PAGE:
Alexander Campbell, author, editor and foreign correspondent whose career in journalism spanned four decades and included newspaper and magazine service on four continents, died Thursday of cancer at Sibley Memorial Hospital. He was 64.
At the time of his death, Mr. Campbell was an international affairs writer for U.S. News & World Report. It was an assignment to which he brought a wealth of knowledge and experience, having worked in India. Africa, the Far East and the Middle East.
From 1964 to 1970, Mr. Campbell was managing editor of The New Republic, and seversl former collegaues said, he helped increase that magazine's inflence.
Author James Ridgeway, who worked under Mr. Campbell at The New Republic, yesterday said Mr. Campbell was "a very knowledgeable and considerate editor and person. He was a tremedous help to me."
Senior editor John Osborne, who writes the magazine's "White House Watch" column, called Mr. Campbell "a first-rate writer and editor. He had a knack of editing your story in a way that shaped it better without really disturbing you words."
Osborne had known Mr. Campbell since the 1950s, when both worked for Times Magazine.
Mr. Cambell began his career in his native Scotland as an editorial writer at the Scotsman in Edinburgh, which he joined in 1934 after he graduated from the University of Edinburgh.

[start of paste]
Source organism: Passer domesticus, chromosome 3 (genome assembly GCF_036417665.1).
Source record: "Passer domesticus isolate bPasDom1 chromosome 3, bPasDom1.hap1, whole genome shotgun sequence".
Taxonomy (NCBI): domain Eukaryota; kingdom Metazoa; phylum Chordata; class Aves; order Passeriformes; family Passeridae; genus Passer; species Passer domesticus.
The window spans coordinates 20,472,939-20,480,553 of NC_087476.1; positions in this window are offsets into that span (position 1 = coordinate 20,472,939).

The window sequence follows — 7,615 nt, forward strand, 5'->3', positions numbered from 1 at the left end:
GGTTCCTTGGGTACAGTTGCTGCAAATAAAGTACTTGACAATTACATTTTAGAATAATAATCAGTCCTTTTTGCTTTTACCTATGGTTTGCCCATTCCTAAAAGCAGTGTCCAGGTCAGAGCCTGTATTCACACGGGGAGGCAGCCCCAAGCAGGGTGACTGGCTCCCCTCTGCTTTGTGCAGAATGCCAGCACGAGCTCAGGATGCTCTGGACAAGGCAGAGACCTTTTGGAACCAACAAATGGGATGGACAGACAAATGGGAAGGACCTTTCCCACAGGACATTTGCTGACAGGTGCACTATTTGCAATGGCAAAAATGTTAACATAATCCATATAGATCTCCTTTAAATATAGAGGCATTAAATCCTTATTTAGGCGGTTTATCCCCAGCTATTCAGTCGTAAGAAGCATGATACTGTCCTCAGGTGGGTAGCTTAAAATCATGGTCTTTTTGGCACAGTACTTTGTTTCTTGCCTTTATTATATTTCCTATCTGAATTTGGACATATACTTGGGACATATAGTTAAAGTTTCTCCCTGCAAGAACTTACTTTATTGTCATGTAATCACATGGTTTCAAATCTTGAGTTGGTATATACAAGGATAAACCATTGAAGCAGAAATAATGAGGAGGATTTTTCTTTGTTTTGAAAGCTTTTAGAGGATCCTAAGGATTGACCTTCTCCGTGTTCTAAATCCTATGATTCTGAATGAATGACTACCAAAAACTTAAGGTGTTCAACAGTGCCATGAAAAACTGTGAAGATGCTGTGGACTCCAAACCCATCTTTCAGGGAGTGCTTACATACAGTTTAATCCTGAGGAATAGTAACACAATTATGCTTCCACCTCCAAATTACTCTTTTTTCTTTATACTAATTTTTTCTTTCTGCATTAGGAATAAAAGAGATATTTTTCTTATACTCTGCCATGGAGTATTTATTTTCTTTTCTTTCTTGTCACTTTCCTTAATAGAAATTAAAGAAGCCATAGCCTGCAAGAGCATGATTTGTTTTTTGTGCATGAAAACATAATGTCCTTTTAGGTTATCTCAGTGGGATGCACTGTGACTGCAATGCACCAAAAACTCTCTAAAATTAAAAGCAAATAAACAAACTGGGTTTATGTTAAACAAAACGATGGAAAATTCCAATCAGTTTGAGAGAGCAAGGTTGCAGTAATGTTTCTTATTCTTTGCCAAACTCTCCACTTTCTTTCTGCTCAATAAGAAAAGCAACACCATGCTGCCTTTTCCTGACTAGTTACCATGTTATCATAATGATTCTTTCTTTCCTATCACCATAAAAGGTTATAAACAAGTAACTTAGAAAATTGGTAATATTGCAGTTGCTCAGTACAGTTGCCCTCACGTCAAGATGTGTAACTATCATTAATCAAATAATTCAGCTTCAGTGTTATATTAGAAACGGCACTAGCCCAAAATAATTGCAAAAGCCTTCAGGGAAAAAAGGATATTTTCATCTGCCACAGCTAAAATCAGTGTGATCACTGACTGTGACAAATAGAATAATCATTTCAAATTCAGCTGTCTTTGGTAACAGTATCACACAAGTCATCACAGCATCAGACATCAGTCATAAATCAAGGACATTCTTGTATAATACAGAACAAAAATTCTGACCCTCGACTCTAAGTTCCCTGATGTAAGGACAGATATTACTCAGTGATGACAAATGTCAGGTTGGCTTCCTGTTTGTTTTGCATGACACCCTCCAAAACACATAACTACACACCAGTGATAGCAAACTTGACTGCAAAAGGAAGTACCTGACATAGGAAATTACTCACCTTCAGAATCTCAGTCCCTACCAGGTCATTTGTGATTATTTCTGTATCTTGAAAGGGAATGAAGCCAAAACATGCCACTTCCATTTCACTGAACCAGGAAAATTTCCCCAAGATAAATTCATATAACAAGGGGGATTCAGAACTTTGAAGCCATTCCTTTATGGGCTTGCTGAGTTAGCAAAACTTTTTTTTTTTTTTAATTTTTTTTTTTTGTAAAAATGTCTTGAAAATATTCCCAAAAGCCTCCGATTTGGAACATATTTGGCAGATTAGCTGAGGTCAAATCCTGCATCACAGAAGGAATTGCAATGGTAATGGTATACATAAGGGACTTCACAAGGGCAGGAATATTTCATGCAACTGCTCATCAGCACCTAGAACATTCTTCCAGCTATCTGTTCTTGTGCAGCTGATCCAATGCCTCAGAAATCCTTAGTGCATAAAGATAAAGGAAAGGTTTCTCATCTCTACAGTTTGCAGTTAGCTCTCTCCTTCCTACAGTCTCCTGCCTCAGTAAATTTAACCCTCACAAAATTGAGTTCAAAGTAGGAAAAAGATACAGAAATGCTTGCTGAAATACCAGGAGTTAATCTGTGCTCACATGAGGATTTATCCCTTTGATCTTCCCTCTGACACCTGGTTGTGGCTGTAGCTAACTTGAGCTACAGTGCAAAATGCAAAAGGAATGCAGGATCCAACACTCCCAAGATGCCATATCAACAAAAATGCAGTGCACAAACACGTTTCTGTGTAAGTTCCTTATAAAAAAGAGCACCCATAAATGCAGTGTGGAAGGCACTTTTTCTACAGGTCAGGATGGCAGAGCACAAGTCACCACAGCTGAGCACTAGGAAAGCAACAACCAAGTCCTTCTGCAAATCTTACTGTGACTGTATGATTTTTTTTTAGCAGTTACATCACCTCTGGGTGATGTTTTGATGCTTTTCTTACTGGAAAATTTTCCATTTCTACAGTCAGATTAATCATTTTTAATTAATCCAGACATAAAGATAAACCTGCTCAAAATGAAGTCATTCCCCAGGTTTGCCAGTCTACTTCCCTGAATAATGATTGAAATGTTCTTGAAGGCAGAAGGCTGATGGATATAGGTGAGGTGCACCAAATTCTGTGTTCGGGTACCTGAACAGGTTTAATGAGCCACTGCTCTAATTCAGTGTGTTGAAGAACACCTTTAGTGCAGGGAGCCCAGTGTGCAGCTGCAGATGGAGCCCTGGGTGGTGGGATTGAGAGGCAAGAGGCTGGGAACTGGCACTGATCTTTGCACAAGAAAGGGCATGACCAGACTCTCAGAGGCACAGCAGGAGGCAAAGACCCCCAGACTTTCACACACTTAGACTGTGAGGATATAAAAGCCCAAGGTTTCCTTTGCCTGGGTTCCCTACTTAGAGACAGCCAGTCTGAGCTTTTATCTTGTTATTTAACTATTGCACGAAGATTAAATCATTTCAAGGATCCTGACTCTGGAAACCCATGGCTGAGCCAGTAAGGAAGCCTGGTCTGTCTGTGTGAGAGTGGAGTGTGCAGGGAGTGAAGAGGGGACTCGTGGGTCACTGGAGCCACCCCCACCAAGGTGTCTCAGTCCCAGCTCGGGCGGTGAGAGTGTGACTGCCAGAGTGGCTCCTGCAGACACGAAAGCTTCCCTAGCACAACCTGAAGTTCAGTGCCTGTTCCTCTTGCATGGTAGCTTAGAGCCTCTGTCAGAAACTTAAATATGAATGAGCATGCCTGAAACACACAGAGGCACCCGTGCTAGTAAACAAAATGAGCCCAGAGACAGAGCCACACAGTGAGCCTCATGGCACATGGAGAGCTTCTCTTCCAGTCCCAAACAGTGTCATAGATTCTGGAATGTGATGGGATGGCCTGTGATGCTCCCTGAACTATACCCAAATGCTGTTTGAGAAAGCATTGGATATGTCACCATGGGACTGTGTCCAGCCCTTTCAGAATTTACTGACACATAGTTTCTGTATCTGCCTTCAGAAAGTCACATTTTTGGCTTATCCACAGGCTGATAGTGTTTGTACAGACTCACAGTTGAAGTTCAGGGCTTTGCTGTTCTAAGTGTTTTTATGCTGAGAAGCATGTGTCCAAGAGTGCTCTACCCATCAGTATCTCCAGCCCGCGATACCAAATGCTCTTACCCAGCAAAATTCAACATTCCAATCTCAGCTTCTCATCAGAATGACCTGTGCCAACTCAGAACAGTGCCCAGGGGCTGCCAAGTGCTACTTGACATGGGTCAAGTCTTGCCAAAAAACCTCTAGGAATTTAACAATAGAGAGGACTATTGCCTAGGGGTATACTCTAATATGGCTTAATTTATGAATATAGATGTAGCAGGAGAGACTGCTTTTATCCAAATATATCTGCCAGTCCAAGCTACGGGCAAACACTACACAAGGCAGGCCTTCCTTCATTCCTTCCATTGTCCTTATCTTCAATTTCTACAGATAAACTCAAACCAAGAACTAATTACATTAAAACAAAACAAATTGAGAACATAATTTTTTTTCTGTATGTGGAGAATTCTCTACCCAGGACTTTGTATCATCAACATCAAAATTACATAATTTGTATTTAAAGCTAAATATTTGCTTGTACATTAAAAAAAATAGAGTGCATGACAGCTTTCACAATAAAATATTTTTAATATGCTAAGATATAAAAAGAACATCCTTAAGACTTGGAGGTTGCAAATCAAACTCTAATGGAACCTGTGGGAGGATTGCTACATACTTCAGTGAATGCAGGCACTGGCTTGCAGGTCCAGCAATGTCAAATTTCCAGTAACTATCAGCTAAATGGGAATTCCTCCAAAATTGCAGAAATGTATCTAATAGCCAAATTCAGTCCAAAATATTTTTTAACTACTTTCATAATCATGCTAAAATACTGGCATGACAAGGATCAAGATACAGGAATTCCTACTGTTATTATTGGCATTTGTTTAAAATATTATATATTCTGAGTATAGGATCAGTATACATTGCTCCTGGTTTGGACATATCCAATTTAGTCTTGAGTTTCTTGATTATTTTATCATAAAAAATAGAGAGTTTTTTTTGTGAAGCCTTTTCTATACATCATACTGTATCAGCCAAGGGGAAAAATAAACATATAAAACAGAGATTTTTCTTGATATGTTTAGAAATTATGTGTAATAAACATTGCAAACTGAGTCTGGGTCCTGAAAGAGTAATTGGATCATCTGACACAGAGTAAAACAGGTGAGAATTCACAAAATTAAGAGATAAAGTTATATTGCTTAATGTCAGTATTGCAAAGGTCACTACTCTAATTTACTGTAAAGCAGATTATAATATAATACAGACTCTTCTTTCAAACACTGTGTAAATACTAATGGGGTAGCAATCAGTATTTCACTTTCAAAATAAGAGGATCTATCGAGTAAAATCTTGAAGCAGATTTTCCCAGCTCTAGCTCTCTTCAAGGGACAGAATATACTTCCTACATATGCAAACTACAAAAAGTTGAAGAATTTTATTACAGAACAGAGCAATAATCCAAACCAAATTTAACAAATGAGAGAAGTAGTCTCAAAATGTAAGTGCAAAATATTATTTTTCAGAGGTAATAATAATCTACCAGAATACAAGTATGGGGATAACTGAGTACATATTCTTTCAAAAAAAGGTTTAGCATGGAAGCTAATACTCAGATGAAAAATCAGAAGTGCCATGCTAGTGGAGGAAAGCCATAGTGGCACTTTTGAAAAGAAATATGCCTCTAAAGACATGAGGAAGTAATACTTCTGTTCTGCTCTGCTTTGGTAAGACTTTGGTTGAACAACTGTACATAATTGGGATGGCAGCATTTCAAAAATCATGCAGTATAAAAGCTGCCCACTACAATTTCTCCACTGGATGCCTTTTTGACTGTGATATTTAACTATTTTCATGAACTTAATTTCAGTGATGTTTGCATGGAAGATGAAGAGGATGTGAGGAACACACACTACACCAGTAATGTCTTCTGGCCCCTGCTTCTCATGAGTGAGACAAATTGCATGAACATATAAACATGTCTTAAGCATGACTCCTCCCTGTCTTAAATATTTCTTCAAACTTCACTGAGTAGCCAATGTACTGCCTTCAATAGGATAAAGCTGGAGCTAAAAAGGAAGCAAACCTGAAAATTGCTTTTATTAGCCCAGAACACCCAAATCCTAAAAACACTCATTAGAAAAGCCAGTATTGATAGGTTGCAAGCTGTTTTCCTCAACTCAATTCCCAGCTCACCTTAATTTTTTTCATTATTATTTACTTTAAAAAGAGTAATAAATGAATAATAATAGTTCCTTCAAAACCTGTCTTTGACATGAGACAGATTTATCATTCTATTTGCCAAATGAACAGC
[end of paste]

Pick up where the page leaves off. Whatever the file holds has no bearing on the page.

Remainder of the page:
In 1937, he joined in 1934 after he graduated from the University of Edinburgh.
In 1937, he moved to South Africa where he worked for the East London Daily Dispatch and the Johannesburg Star. He became editor of the Star in 1942.
Mr. Campbell joined Time-Life in 1950, and during the next 11 years headed the magazines' bureaus in Arica, India, Japan-Korea and the Middle East.In 1961, he became Washington correspondent for The Economist of London.
Mr. Campbell joined The New Republic three years later, leaving in 1970 to join the editorial board of the Toronto Daily Star. He returned to Washington in 1973.
Mr. Campbell wrote several books, including "The Heart of India," which award in 1959, "The Heart of Africa," "The Heart of Japan" and "Unbind Your Sons: the Capitivity of America in Asia."
He won the Sigma Delta Chi award in 1954 for outstanding accomplishment as a foreign correspondent.
Mr. Campbell is survived by his wife, Jane, of the home at 3001 Veazey Ter. NW; two sons Morgan, of Fraser Lake, British Columbia, and Kenneth, of Hamilton, Ont.; a daughter, Lesley Ann, of Hawaii, and five grandchildren.